• STEP 4. Economic and social trends – Economic and social trends and factors are two of the most powerful elements within the status quo. They both pervade the other components of the system becoming key drivers for its dynamics. Identify as many relevant factors as possible. ECONOMIC: Factors such as access to credit, inflation, economic growth, expected ROI, etc. as well as new business models…, try to be as specific as possible in the context of the identified challenge. SOCIAL: factors such as social perception of technologies, lifestyle trends, customer habits and assumptions, etc can polarize the way innovation is managed, try to be as specific as possible. 
  • STEP 5. The broader context – The broader context will include all those external factors that directly or indirectly put pressure on the system. Here you may depict all those exogenous, autonomous, long-term trends that influence the status quo: e.g. climate change, economic growth or recession, increasing/decreasing prices, pandemics, wars, etc.

STEP 6. Debrief – After filling out the canvas, reflect on the big picture that has arisen and try to come up with the main drivers and barriers for your challenge. Can you see strategies to get around the barriers and harness the potential opportunities? Is the broader context a constraint or a driver? The Miro board used during the Innovation Ecosystem Workshop is available at this link.

Members of the PROMETHEUS core team were highly active within the breakout sessions during the first to days,highlighting the project’s progress and more specifically the PROMETHEUS International Startup Competition and 2nd Information Day. , also providing input on 

Key messages of the session: The most important areas for actions highlighted during the session were the following: in order to generate innovation, a deep understanding of the innovation ecosystem is needed, however the process requires time.In addition, it was possible to stress how the HEI initiative projects have to been seen in the wider context in which they operate made not only by the institutions, regulations and infrastructures, but is also influenced by socio-economic factors; The HEI initiative projects bring their contribution that will have an impact on the current status, particularly in the ecosystem where they are fully involved. It was also clearly discussed that these processes require time for understanding and for building the relationship among all the actors that constitute the Knowledge Triangles.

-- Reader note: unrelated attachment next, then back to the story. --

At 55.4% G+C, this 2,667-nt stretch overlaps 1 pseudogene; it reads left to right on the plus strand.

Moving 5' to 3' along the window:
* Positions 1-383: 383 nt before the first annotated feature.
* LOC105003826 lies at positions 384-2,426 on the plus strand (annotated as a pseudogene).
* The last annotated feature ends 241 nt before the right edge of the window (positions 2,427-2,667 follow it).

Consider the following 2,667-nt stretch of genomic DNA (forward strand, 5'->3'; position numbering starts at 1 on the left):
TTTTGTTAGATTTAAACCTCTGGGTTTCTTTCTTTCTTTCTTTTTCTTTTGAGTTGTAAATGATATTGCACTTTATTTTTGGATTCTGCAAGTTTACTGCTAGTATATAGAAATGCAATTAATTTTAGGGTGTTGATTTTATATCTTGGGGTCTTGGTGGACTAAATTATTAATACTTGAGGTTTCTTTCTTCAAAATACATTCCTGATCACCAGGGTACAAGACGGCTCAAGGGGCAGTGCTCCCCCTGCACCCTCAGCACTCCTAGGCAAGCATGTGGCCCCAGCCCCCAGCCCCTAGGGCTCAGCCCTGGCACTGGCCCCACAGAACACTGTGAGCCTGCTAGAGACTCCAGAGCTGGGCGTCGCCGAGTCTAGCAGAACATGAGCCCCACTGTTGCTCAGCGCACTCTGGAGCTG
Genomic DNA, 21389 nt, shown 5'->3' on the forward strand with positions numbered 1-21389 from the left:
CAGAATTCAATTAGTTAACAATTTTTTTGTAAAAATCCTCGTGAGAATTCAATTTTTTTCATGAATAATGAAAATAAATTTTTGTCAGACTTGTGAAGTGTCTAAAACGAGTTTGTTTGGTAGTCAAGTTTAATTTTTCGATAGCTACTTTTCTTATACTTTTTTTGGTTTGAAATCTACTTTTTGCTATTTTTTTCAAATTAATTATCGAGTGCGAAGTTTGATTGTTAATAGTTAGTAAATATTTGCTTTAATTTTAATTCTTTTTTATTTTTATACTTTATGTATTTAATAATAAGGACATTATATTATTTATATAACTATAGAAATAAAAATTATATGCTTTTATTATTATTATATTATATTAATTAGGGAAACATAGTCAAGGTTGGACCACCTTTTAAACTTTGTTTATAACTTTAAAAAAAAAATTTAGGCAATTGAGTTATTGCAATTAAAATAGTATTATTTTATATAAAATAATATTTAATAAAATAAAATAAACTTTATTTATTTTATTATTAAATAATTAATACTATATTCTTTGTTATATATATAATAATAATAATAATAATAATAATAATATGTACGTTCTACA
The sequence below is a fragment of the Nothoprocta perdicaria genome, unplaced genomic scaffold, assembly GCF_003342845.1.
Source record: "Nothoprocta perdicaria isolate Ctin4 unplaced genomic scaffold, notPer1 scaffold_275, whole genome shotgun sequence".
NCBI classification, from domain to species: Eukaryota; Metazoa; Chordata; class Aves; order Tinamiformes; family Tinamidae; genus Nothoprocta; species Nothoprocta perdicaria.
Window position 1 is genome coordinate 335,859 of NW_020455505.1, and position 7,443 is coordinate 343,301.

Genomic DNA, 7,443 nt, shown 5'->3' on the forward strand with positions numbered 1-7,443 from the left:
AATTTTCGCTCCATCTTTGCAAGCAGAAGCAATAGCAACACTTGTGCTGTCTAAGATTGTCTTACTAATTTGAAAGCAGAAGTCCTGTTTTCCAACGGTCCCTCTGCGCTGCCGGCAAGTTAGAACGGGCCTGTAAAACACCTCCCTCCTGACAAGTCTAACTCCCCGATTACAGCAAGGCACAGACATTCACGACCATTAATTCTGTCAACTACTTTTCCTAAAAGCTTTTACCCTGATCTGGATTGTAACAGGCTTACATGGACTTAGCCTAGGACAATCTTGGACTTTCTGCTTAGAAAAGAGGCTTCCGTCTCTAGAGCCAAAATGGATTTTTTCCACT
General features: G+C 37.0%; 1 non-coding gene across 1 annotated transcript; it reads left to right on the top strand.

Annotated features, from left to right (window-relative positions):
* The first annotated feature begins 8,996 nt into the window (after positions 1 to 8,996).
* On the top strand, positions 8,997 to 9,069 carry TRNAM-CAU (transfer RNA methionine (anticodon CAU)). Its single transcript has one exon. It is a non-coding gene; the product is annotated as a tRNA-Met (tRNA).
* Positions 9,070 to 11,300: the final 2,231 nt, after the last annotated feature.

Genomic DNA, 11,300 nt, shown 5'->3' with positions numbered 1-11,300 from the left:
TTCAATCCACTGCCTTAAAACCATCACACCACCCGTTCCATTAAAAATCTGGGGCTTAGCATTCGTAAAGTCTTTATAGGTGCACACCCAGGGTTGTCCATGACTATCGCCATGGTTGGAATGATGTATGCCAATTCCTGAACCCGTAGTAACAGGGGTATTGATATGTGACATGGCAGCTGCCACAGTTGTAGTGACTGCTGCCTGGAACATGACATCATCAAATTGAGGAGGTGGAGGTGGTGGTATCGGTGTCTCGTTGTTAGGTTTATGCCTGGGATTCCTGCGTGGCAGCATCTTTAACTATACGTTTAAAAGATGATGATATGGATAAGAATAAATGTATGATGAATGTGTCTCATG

Day 3 Session 3 DOMAIN 3: Contribution to developing innovations and businesses

Roundtable with experts about developing structures and conditions for people to create or develop their businesses and start-ups: Javier González, Education Developer at EIT Manufacturing, Pamela Ragazzi, Learning Programmes Orchestrator at EIT Climate and finally, Dr. Klaus Sailer, professor for Entrepreneurship at Munich University of Applied Sciences and CEO of the Strascheg Center for Entrepreneurship (SCE). 

Javier González presented a lighthouse Initiative of EIT Manufacturing Education for 2022, the Teaching Factories Competition. This initiative aims at: Promoting the use of the Teaching Factories educational methodology and giving visibility to the benefits of academia-business collaborations in a context of manufacturing innovation and challenge-based learning. This new KIC education programme is a brilliant example which shows how to support innovation and entrepreneurship through creating collaboration links between teach practitioners and teach students.